By |December 9th, 2014|Blog, Videos|Comments Off on Your Hamstrings Aren’t Tight… They’re Weak.

Give Pain the Cold Shoulder

Give Pain the Cold Shoulder



Shoulder pain is a common complaint among athletes and racquet-sport aficionados (squash, racquetball, tennis) are no exception. Shoulder injuries in racquet sports are often caused by the high-velocity and repetitive arm movements that characterize the sport; and those motions often lead to overuse injuries. For our indoor racquet sport fans, let us also not forget that concrete walls are typically very unforgiving when you collide with them.

The shoulder is an amazing joint that is able to move in every direction. With that great mobility, or range of motion, comes an inherent lack of stability. The shoulder is not designed to be stable like a knee joint, rather it relies on muscle strength and coordination (not just on bone structure) to stay in a “good” position.

When the muscles that control the shoulder joint become weak, overused, or pinched they stop working well. This changes the way the arm bone, the humerus, sits on the scapula, or shoulder blade. Imagine for a moment that the air is low in your car tires and you don’t notice it for the first hundred miles (hey, it happens!)….but when you do notice, that slight decrease in air has caused bigger problems (tire alignment, shock and strut problems, etc.)….the shoulder is the same way; small changes in muscle strength and coordination may not bother you at first, but given enough time pain is almost certain to occur.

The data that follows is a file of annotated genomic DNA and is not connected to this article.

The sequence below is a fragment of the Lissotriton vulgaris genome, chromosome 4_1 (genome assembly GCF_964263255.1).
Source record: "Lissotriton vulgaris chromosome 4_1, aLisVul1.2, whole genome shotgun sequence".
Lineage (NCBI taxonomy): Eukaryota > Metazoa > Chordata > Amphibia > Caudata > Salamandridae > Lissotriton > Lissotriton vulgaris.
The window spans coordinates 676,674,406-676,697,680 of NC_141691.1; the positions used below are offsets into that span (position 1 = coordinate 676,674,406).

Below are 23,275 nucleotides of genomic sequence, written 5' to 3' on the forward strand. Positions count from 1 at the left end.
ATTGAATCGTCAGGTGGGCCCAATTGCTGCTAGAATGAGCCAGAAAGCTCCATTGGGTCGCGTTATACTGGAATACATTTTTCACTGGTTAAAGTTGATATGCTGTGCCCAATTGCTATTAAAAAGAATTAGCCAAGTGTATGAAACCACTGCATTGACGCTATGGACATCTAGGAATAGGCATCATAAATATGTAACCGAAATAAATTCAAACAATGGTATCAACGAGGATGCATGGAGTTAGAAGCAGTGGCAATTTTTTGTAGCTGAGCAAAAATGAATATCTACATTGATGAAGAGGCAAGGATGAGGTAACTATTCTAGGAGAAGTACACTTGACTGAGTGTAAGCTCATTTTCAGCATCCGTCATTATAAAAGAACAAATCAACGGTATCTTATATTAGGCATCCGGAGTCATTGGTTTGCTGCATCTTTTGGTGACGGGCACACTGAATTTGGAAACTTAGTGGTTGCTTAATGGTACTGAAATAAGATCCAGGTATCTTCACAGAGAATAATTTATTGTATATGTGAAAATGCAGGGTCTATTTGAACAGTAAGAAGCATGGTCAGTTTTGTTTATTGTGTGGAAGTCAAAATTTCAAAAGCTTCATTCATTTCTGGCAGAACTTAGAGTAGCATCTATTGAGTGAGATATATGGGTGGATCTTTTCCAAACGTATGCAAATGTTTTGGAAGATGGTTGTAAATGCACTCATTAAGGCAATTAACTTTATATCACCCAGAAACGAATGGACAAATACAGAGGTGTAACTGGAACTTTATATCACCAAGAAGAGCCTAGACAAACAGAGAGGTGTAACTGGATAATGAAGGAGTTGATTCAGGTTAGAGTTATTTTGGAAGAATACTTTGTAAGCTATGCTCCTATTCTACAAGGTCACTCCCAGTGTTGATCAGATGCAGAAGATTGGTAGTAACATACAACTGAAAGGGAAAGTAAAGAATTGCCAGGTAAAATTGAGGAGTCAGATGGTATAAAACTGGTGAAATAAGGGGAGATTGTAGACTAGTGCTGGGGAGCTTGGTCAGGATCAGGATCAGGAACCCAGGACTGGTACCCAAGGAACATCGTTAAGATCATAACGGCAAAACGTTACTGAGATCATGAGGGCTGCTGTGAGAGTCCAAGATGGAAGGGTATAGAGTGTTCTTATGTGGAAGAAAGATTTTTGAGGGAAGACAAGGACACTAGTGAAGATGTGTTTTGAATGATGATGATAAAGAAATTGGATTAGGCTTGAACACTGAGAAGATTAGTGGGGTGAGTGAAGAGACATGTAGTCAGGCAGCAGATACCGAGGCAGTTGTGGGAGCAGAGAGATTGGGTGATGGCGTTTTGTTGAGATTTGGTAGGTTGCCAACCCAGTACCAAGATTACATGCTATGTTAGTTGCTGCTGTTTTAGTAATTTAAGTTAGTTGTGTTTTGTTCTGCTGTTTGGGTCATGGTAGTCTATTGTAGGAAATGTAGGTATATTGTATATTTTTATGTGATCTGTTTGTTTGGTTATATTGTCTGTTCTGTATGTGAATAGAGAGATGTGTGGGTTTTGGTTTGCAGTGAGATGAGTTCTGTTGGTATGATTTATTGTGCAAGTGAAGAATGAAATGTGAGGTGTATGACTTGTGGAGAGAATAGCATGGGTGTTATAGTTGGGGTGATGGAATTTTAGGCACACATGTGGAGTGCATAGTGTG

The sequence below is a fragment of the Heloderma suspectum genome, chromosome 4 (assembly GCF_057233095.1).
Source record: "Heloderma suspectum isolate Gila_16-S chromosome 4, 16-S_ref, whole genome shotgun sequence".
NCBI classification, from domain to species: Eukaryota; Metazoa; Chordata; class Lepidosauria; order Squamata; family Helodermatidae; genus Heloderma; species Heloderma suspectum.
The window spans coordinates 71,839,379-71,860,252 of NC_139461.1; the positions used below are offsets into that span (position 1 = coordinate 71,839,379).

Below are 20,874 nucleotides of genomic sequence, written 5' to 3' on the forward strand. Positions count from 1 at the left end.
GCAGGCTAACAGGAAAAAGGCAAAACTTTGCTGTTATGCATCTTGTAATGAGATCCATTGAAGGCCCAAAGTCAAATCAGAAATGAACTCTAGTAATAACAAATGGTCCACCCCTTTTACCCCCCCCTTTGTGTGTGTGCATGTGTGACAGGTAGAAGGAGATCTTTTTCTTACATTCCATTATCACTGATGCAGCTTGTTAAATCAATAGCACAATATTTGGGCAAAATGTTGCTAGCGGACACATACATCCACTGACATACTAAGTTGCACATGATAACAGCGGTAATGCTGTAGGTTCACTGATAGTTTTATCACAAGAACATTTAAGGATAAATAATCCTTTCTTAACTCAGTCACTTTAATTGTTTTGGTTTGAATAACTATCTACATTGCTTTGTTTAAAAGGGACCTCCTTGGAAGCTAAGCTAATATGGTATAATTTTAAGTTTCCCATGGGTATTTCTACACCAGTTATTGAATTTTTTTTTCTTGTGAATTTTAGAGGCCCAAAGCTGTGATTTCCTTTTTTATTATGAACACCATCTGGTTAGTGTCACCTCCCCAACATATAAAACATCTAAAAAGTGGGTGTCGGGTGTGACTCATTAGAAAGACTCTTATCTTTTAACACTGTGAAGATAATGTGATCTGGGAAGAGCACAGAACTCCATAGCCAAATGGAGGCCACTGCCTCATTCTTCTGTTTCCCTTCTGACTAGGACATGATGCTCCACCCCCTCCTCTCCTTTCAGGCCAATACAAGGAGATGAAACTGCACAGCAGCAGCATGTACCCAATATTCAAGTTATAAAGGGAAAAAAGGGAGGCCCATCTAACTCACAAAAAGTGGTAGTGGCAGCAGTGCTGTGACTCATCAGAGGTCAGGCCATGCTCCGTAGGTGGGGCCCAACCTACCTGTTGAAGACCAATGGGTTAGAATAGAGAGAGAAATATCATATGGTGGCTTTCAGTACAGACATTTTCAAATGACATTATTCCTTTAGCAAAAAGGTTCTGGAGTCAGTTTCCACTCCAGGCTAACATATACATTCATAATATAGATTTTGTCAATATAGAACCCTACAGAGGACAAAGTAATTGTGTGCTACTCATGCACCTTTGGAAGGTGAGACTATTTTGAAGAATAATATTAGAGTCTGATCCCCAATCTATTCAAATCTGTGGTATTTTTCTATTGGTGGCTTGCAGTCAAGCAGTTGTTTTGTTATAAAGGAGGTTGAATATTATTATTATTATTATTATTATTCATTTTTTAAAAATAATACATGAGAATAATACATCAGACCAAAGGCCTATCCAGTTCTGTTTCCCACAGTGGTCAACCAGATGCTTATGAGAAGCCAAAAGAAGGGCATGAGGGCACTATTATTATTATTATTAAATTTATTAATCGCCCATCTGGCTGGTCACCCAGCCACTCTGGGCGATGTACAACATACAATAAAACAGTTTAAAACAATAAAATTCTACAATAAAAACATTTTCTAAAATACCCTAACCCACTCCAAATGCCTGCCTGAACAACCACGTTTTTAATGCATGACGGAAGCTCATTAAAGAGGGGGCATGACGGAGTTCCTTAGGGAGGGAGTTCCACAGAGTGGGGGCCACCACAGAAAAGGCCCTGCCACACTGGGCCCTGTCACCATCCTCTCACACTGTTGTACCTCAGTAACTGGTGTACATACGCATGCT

So instead of having to fix shoulder pain, let’s prevent it from occurring in the first place…preventative maintenance! A few minutes, just a couple times a week, will keep your shoulders in tip-top playing shape. I recommend you start with Y’s and T’s.


If you already have shoulder pain, seeing a physical therapist sooner rather than later will help solve the problem and prevent it from re-occurring.

Welcome back to the gym, after a (hopefully) great Thanksgiving….Stay healthy my friends!

Virginia Dula, DPT, OCS
Release Physical Therapy
Washington, DC

By |December 4th, 2014|Blog, Shoulder, Videos|Comments Off on Give Pain the Cold Shoulder